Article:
The American Council on Education highlights the consequences of scaling back support for public institutions by citing changes in the college ranking landscape: “In the inaugural edition of the U.S. News & World Report college ranking that came out in 1987, eight public universities were in the top 25 national universities. Two were in the top 10.” Today, there are none in the top 10 and only three in the top 25.
According to Senior Policy Analyst Sophia Laderman at SHEEO, “The decline in state and local funding for higher education is the largest factor in tuition increases and increased reliance on tuition revenue. Since the Great Recession, almost half of the increase in tuition and fees can be explained by reductions in state and local funding.”
Since 2008, net tuition revenue per FTE rose by 39 percent. Whereas in 2008, tuition revenue made up just 36 percent of total revenue per student, in 2018 that number was 46 percent.
The SHEEO report notes that even though 10 years have passed since the Great Recession and enrollment appears to be stabilizing, state funding for higher education has only partially recovered. According to its report, only nine states have met pre-recession appropriation levels.
While all states increased their tuition revenues since 2008, tuition per FTE increases have varied from 1.2 percent in Missouri to 96.3 percent in Georgia. The wide variance in tuition increases and tuition proportions demonstrate stark differences among the states with regard to who ultimately bears the cost burden of higher education, which has consequences.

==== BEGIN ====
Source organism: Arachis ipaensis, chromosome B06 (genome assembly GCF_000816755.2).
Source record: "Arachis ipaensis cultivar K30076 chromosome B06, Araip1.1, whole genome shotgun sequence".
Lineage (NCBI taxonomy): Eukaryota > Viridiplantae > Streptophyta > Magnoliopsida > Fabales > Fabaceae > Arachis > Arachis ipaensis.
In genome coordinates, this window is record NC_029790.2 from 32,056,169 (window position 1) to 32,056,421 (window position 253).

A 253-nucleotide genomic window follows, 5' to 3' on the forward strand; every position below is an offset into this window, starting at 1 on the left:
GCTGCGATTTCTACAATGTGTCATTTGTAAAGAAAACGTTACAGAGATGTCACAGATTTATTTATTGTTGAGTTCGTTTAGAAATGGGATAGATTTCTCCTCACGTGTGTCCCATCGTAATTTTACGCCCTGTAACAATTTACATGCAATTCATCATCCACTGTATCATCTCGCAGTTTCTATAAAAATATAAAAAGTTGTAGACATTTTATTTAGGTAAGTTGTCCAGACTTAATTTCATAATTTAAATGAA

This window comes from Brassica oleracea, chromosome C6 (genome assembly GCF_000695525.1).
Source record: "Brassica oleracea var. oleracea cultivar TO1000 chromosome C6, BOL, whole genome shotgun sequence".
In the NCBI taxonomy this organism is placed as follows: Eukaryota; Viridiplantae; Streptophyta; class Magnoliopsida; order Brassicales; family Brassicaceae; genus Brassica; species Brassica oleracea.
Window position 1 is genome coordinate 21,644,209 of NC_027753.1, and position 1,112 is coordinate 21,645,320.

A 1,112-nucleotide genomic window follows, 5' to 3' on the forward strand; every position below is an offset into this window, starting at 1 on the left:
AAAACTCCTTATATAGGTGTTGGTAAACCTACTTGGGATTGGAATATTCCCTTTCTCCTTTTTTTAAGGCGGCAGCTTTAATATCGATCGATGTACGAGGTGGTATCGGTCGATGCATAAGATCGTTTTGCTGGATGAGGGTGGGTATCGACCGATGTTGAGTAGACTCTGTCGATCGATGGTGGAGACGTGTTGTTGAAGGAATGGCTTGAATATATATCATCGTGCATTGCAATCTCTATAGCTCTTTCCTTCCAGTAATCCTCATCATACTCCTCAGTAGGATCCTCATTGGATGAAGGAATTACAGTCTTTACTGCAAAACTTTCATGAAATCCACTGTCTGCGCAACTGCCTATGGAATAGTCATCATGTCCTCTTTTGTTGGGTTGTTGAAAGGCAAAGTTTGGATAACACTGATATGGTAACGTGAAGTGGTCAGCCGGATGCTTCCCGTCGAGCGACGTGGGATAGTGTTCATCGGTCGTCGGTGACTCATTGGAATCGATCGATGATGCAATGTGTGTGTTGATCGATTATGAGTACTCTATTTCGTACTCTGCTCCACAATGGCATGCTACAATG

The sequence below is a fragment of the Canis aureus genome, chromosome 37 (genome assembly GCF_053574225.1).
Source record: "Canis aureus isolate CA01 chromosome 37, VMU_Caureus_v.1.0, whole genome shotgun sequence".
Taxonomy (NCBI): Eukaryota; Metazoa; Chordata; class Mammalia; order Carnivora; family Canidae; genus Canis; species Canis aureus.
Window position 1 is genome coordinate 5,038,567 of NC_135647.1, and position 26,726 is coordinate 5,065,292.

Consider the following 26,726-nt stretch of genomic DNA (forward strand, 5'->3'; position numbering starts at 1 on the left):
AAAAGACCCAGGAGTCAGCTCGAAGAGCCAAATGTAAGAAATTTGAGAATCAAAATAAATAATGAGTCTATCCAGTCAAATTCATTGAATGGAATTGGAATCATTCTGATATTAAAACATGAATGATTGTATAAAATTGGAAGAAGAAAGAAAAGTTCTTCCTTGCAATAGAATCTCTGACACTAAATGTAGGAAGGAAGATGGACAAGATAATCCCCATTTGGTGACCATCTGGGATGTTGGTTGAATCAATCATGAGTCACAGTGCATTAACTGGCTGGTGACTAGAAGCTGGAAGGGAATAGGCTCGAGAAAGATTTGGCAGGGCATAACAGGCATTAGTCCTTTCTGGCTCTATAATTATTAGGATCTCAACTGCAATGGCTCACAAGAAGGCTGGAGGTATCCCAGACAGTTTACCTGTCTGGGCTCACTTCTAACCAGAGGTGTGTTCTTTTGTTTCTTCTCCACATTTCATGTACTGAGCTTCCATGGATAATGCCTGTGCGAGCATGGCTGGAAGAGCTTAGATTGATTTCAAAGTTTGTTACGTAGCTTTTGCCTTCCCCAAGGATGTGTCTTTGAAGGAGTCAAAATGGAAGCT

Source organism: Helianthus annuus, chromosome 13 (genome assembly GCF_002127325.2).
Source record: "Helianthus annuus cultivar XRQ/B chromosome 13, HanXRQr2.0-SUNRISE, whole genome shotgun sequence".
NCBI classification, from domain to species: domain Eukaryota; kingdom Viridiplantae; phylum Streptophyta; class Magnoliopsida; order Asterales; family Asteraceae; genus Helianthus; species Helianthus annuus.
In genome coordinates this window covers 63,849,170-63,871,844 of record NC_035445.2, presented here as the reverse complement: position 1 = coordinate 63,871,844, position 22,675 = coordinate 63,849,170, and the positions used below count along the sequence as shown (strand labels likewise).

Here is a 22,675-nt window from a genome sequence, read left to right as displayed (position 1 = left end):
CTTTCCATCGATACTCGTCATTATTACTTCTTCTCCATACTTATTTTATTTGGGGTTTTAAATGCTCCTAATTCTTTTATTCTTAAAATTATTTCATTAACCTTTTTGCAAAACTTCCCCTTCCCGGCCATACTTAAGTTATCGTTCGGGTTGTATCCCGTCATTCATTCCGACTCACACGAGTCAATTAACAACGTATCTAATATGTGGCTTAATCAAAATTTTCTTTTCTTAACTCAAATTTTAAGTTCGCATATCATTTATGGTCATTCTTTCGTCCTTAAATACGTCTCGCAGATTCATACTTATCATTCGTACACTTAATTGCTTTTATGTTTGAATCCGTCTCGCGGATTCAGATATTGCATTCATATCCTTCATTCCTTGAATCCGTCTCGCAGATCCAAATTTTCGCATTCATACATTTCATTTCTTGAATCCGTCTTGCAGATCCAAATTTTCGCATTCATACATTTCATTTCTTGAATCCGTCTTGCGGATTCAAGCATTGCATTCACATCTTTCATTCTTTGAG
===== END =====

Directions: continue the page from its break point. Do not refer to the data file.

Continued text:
“The cost shift from states to students has happened over a period when many families have had trouble absorbing additional expenses due to stagnant or declining incomes,” explained the Center on Budget and Policy Priorities in Unkept Promises: State Cuts to Higher Education Threaten Access and Equity.
Lademan emphasized, “A shift toward tuition-dependency means that students have a higher probability of having student loan debt, higher debt balances, lower credit scores, and a lesser chance of owning a home. These effects follow students for decades after graduation.”
To find which states invest the most in higher education and how the Great Recession has affected funding, HeyTutor analyzed data from the SHEEO report to determine each state’s educational appropriations (state & local support) per FTE compared to tuition revenue per FTE. The results provide insight—not necessarily into the quality of education in each state—but rather who is largely footing the bill for higher ed (students and their families or the state). Here’s what they found.
The data used in this analysis is from the State Higher Education Executive Officers Association SHEF: FY 2018 State Higher Education Finance report. All dollar amounts and changes are inflation-adjusted to constant 2018 dollars.
“State & local support per FTE” is a measure of state and local funds for public higher education operating expenses. It excludes appropriations for independent institutions, financial aid for students attending independent institutions, research, hospitals, and medical education. The final list of states is ordered by this statistic.